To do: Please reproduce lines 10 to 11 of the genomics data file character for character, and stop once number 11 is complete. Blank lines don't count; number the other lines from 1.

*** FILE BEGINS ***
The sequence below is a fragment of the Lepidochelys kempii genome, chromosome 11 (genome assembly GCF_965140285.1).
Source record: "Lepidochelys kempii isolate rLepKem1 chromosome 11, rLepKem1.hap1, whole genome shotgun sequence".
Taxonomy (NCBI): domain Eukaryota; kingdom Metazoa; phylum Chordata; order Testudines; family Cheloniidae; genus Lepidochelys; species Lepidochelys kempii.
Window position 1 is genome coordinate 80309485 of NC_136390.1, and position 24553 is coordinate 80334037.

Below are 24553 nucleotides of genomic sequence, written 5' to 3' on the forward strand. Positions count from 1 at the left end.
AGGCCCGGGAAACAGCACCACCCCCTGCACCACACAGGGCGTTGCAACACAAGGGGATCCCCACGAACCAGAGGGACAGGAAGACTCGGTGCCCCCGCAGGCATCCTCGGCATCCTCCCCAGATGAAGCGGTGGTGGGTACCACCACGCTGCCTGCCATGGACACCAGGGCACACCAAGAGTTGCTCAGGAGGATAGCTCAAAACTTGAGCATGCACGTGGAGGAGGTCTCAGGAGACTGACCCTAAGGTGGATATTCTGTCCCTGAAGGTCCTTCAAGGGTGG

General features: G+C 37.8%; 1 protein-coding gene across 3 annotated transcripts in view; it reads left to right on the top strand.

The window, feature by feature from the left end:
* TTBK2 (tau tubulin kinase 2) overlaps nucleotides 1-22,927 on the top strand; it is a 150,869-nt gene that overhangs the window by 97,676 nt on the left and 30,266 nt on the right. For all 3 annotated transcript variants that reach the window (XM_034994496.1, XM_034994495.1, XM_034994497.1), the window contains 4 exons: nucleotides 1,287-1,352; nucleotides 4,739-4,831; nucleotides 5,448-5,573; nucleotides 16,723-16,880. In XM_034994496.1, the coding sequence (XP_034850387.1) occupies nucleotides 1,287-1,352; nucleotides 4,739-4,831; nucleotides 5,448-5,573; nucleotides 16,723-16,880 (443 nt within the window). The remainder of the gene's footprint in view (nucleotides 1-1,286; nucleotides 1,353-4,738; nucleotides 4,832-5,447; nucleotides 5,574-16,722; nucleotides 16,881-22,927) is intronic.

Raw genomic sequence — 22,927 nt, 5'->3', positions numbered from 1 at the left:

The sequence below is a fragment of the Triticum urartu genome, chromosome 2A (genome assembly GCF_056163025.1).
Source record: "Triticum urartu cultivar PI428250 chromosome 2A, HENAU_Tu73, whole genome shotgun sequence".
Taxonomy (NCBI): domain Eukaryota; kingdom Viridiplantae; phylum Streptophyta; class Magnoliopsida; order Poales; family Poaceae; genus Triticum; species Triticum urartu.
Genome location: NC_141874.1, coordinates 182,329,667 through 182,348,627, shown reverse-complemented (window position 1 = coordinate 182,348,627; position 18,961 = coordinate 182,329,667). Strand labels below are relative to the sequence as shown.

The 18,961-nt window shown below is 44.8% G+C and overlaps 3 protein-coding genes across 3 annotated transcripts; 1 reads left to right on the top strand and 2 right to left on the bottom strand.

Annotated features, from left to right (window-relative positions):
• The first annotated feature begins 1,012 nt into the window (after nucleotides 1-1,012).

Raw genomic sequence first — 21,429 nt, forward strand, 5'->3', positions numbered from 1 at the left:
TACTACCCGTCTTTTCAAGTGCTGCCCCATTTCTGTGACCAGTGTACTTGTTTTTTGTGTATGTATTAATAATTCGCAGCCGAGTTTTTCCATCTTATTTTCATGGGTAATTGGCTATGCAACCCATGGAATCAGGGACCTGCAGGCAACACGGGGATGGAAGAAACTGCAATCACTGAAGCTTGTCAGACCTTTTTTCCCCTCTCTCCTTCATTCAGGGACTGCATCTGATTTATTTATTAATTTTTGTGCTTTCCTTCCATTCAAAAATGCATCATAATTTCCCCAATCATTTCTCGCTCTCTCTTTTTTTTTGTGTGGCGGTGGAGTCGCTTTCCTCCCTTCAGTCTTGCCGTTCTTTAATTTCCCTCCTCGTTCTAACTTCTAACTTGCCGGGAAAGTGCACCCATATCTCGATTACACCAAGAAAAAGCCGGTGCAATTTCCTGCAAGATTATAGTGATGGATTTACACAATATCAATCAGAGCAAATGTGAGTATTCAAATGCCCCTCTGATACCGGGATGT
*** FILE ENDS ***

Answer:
Raw genomic sequence — 22,927 nt, 5'->3', positions numbered from 1 at the left:

The sequence below is a fragment of the Triticum urartu genome, chromosome 2A (genome assembly GCF_056163025.1).